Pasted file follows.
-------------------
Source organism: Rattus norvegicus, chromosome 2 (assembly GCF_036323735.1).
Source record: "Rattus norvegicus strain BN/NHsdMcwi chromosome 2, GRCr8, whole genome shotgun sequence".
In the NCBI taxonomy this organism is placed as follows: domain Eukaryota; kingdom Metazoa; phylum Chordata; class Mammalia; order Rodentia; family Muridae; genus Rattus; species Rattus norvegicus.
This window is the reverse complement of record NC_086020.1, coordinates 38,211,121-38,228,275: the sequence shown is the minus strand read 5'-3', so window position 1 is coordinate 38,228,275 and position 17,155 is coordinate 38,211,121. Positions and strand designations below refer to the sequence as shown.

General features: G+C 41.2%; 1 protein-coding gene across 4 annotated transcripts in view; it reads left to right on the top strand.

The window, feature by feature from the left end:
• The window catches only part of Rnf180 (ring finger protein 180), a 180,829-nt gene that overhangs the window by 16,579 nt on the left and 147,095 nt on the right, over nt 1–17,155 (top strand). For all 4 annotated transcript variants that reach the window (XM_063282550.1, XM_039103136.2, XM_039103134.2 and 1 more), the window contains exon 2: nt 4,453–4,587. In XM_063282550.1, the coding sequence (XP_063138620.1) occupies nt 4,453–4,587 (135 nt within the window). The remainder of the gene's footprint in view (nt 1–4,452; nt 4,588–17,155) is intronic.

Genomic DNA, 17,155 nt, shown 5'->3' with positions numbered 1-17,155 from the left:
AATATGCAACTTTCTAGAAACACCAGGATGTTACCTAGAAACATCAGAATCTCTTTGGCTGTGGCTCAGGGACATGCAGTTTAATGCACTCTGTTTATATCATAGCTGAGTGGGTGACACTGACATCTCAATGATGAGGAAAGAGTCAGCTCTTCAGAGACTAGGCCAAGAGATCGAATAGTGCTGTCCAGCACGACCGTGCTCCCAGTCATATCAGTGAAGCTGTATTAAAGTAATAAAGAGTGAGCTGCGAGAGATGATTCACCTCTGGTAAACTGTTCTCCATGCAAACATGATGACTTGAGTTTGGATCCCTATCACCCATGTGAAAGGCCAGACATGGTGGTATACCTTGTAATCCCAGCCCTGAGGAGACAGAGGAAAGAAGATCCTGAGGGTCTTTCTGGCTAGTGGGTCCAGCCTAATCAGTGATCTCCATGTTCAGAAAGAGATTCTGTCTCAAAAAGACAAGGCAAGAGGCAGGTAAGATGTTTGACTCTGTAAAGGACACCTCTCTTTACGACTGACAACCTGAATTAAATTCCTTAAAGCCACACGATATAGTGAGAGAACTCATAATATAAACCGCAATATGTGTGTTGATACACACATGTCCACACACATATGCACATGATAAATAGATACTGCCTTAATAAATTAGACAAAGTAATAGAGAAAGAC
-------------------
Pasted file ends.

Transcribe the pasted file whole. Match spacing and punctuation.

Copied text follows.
Source organism: Rattus norvegicus, chromosome 2 (assembly GCF_036323735.1).
Source record: "Rattus norvegicus strain BN/NHsdMcwi chromosome 2, GRCr8, whole genome shotgun sequence".
In the NCBI taxonomy this organism is placed as follows: domain Eukaryota; kingdom Metazoa; phylum Chordata; class Mammalia; order Rodentia; family Muridae; genus Rattus; species Rattus norvegicus.
This window is the reverse complement of record NC_086020.1, coordinates 38,211,121-38,228,275: the sequence shown is the minus strand read 5'-3', so window position 1 is coordinate 38,228,275 and position 17,155 is coordinate 38,211,121. Positions and strand designations below refer to the sequence as shown.

General features: G+C 41.2%; 1 protein-coding gene across 4 annotated transcripts in view; it reads left to right on the top strand.

The window, feature by feature from the left end:
• The window catches only part of Rnf180 (ring finger protein 180), a 180,829-nt gene that overhangs the window by 16,579 nt on the left and 147,095 nt on the right, over nt 1–17,155 (top strand). For all 4 annotated transcript variants that reach the window (XM_063282550.1, XM_039103136.2, XM_039103134.2 and 1 more), the window contains exon 2: nt 4,453–4,587. In XM_063282550.1, the coding sequence (XP_063138620.1) occupies nt 4,453–4,587 (135 nt within the window). The remainder of the gene's footprint in view (nt 1–4,452; nt 4,588–17,155) is intronic.

Genomic DNA, 17,155 nt, shown 5'->3' with positions numbered 1-17,155 from the left:
AATATGCAACTTTCTAGAAACACCAGGATGTTACCTAGAAACATCAGAATCTCTTTGGCTGTGGCTCAGGGACATGCAGTTTAATGCACTCTGTTTATATCATAGCTGAGTGGGTGACACTGACATCTCAATGATGAGGAAAGAGTCAGCTCTTCAGAGACTAGGCCAAGAGATCGAATAGTGCTGTCCAGCACGACCGTGCTCCCAGTCATATCAGTGAAGCTGTATTAAAGTAATAAAGAGTGAGCTGCGAGAGATGATTCACCTCTGGTAAACTGTTCTCCATGCAAACATGATGACTTGAGTTTGGATCCCTATCACCCATGTGAAAGGCCAGACATGGTGGTATACCTTGTAATCCCAGCCCTGAGGAGACAGAGGAAAGAAGATCCTGAGGGTCTTTCTGGCTAGTGGGTCCAGCCTAATCAGTGATCTCCATGTTCAGAAAGAGATTCTGTCTCAAAAAGACAAGGCAAGAGGCAGGTAAGATGTTTGACTCTGTAAAGGACACCTCTCTTTACGACTGACAACCTGAATTAAATTCCTTAAAGCCACACGATATAGTGAGAGAACTCATAATATAAACCGCAATATGTGTGTTGATACACACATGTCCACACACATATGCACATGATAAATAGATACTGCCTTAATAAATTAGACAAAGTAATAGAGAAAGAC